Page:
Crystals 2012, 2(3), 1155-1200; doi:10.3390/cryst2031155

Theories on Frustrated Electrons in Two-Dimensional Organic Solids

Received: 28 April 2012; in revised form: 9 July 2012 / Accepted: 26 July 2012 / Published: 20 August 2012
(This article belongs to the Special Issue Molecular Conductors)
This is an open access article distributed under the Creative Commons Attribution License which permits unrestricted use, distribution, and reproduction in any medium, provided the original work is properly cited.
Abstract: Two-dimensional quarter-filled organic solids are a promising class of materials to realize the strongly correlated insulating states called dimer Mott insulator and charge order. In their conducting layer, the molecules form anisotropic triangular lattices, harboring geometrical frustration effect, which could give rise to many interesting states of matter in the two insulators and in the metals adjacent to them. This review is concerned with the theoretical studies on such issue over the past ten years, and provides the systematic understanding on exotic metals, dielectrics, and spin liquids, which are the consequences of the competing correlation and fluctuation under frustration.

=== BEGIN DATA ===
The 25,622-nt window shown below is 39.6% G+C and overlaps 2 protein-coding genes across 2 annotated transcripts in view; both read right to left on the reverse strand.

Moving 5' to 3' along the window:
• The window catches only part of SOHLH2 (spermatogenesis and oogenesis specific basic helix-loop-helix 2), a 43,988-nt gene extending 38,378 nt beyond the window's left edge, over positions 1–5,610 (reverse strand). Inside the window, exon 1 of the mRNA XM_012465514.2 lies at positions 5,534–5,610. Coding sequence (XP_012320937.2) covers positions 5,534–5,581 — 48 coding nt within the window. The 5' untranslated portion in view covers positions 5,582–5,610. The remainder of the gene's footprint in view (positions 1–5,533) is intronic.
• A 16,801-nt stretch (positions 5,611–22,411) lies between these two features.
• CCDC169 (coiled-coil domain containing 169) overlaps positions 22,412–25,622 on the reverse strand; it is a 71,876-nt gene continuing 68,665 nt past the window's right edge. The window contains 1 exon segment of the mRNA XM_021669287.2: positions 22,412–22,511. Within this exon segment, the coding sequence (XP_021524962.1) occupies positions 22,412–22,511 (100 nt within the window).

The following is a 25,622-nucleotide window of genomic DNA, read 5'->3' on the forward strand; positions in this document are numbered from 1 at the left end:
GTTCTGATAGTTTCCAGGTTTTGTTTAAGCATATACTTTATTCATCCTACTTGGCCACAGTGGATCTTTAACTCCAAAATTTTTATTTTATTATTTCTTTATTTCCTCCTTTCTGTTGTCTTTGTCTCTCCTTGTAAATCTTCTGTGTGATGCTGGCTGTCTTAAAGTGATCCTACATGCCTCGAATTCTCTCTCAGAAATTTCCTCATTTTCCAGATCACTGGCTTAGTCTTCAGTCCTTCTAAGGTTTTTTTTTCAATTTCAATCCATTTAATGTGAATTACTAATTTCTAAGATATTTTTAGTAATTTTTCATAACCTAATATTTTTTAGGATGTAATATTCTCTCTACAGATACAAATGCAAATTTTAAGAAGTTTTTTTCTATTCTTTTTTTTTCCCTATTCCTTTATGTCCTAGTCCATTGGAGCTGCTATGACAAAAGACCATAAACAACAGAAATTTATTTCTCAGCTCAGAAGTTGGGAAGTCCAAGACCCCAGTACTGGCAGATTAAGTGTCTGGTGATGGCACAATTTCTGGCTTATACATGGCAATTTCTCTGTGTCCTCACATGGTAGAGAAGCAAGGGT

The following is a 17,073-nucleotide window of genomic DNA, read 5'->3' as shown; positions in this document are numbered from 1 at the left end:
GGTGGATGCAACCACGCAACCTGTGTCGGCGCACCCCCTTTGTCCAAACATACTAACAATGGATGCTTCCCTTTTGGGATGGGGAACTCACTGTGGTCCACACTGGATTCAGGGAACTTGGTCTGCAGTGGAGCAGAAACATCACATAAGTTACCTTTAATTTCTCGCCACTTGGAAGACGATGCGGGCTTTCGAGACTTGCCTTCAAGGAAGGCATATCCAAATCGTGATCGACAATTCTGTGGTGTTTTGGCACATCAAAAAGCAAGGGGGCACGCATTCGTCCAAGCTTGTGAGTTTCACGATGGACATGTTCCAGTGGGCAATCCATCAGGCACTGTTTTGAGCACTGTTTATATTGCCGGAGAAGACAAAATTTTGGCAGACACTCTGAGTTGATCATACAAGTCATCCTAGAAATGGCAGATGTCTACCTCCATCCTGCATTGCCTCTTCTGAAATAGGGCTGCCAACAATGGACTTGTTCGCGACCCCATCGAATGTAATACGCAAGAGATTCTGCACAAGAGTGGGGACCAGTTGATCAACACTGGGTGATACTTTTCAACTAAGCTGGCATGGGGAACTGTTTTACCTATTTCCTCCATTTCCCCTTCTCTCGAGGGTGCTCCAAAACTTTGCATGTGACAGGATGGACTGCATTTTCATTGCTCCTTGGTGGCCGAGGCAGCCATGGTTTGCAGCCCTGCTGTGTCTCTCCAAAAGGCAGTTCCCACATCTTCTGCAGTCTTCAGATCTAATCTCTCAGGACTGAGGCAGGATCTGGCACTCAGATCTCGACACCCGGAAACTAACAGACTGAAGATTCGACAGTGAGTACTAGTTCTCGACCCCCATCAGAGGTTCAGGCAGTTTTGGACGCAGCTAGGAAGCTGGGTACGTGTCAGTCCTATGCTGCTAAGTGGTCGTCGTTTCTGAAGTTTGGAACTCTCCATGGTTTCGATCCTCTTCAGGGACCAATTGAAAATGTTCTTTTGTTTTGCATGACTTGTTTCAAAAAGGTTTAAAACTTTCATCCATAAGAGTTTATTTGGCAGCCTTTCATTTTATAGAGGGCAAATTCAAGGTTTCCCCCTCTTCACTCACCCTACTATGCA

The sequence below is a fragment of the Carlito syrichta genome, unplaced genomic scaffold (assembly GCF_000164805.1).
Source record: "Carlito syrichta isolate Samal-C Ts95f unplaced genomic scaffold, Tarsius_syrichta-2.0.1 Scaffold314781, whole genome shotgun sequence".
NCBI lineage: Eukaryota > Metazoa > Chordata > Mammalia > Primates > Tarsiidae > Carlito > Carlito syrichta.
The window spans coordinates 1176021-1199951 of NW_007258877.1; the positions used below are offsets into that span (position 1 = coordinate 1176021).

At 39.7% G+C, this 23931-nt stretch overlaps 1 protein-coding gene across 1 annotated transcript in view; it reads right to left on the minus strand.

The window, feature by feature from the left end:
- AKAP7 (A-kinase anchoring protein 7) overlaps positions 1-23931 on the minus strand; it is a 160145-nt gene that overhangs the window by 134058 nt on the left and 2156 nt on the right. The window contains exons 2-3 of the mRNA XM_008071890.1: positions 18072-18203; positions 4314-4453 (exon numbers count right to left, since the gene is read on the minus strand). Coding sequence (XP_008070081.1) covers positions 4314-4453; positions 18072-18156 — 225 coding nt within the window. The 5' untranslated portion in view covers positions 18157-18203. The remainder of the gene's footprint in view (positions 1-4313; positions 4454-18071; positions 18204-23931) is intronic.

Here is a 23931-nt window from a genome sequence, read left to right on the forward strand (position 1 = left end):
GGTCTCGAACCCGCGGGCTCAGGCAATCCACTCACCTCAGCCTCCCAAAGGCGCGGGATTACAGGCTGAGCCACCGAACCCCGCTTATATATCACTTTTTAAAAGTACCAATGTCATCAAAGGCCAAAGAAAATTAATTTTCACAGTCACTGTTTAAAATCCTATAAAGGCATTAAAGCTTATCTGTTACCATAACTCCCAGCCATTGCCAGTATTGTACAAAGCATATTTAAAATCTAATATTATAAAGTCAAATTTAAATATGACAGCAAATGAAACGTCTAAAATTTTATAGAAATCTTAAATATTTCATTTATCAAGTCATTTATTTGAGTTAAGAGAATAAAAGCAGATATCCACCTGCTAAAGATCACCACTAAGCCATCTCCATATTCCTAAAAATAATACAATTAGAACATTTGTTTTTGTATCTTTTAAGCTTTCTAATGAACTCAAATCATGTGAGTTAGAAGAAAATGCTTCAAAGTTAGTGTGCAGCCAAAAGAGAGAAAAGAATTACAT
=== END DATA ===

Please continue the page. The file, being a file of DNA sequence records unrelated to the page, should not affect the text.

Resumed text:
Keywords: frustration; strongly correlated electron; quantum spin system; dielectrics; triangular lattice
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MDPI and ACS Style

Hotta, C. Theories on Frustrated Electrons in Two-Dimensional Organic Solids. Crystals 2012, 2, 1155-1200.

AMA Style

Hotta C. Theories on Frustrated Electrons in Two-Dimensional Organic Solids. Crystals. 2012; 2(3):1155-1200.

Chicago/Turabian Style

Hotta, Chisa. 2012. "Theories on Frustrated Electrons in Two-Dimensional Organic Solids." Crystals 2, no. 3: 1155-1200.

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